In Christ,
Berta

Friends, Remember to share with your friends. People are being blessed around the world for God. I am so thankful to be a broken vessel in the hands of a loving God.

 

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Starving For Love

I’ve made a habit of praying for all the women who come into my home as caregivers. As we work, I tell them how Jesus helps me get through each day.  
Often, these women open up emotionally and tell me their stories of abuse, fear, and loneliness. Many say they’ve never told anyone about these issues. Or if they did tell they weren’t believed.
These children of God are in pain. They’re angry with God because people who were supposed to love them have hurt them. Hatred flows through their veins and is venomous to their souls. They’ve been cutting themselves, abusing drugs and alcohol, and many have attempted suicide—having given up on life.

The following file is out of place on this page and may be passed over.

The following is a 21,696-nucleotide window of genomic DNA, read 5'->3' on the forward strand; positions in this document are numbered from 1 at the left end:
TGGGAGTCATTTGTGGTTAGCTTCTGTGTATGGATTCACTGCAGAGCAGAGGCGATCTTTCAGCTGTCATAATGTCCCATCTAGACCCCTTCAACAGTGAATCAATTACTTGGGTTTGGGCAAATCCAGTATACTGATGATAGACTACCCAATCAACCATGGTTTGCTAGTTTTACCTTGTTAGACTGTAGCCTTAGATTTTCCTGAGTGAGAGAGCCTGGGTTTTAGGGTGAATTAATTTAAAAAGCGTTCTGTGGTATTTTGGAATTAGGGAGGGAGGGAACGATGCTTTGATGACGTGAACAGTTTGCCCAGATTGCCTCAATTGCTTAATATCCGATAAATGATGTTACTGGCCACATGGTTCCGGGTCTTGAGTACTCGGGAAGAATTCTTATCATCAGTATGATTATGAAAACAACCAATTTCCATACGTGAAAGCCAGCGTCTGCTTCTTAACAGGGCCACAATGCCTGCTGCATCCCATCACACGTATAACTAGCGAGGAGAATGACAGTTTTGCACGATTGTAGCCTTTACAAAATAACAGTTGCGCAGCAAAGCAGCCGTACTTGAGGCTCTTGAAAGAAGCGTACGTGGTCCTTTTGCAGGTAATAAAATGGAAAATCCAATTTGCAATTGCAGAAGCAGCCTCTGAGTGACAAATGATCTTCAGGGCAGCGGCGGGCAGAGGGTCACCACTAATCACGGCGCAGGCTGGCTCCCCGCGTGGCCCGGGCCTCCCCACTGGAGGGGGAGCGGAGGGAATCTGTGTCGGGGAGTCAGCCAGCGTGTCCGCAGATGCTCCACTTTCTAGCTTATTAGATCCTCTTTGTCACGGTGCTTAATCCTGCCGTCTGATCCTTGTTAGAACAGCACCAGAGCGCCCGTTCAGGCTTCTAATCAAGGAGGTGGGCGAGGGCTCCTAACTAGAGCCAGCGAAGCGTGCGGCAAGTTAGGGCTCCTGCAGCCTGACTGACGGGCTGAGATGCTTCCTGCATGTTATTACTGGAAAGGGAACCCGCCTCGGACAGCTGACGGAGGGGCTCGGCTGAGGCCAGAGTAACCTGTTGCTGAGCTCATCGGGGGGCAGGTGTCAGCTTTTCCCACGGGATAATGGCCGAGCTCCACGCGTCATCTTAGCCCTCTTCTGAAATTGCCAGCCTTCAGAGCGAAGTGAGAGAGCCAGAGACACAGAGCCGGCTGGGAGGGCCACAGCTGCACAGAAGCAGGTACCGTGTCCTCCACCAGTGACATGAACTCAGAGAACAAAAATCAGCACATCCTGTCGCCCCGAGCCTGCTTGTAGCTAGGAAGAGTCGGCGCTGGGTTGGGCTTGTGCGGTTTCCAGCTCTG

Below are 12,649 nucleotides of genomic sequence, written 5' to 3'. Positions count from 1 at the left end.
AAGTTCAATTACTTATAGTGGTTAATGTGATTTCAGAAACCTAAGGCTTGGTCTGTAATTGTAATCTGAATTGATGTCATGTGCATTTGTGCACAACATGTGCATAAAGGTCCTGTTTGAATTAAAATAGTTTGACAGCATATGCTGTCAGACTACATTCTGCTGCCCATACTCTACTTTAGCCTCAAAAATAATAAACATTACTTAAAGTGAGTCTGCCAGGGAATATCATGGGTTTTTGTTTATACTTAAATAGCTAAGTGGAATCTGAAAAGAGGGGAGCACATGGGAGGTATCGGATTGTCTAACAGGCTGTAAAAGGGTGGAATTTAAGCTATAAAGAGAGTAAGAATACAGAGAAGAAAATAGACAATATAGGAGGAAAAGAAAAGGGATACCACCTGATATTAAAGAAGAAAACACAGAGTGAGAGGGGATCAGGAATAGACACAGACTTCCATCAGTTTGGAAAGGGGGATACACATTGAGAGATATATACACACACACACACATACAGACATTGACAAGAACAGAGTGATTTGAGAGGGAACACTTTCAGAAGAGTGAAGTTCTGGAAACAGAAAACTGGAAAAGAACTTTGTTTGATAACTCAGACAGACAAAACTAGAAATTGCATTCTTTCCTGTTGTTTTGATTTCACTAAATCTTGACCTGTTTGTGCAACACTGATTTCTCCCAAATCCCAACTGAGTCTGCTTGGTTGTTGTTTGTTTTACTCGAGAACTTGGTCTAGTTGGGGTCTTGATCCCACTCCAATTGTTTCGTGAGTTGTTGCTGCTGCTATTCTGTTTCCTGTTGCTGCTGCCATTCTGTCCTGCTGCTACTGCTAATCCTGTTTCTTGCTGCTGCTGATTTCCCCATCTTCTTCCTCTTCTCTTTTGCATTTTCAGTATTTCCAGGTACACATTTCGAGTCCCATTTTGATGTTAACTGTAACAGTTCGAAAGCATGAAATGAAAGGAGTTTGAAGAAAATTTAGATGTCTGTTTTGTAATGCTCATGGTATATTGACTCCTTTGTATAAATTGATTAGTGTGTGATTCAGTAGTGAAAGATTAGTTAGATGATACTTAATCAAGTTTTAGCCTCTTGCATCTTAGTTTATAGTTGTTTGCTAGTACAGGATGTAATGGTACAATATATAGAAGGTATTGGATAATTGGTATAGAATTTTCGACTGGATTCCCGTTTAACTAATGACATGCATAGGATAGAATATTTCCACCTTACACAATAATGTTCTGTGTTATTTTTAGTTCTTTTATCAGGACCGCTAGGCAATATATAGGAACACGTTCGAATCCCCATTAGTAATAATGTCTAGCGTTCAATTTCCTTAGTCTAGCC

God’s children are created in love, yet many are starving for love—God’s love. They have no hope. Can you see the person hiding behind the angry outbursts, sad faces, baggy clothes, tattoos, and piercings?

Will you love these societal outcasts—these important children of God? Will you listen and not judge? Will you show them Christian love? Will you give them hope?
I pray these words will open your heart to the Holy Spirit’s guidance and that as you walk through life you’ll look people in the eye, smile and say, “Hi! How are you?” You may just save a life.

“But God demonstrates his own love for us in this: While we were still sinners, Christ died for us” (Romans 5:8 NIV).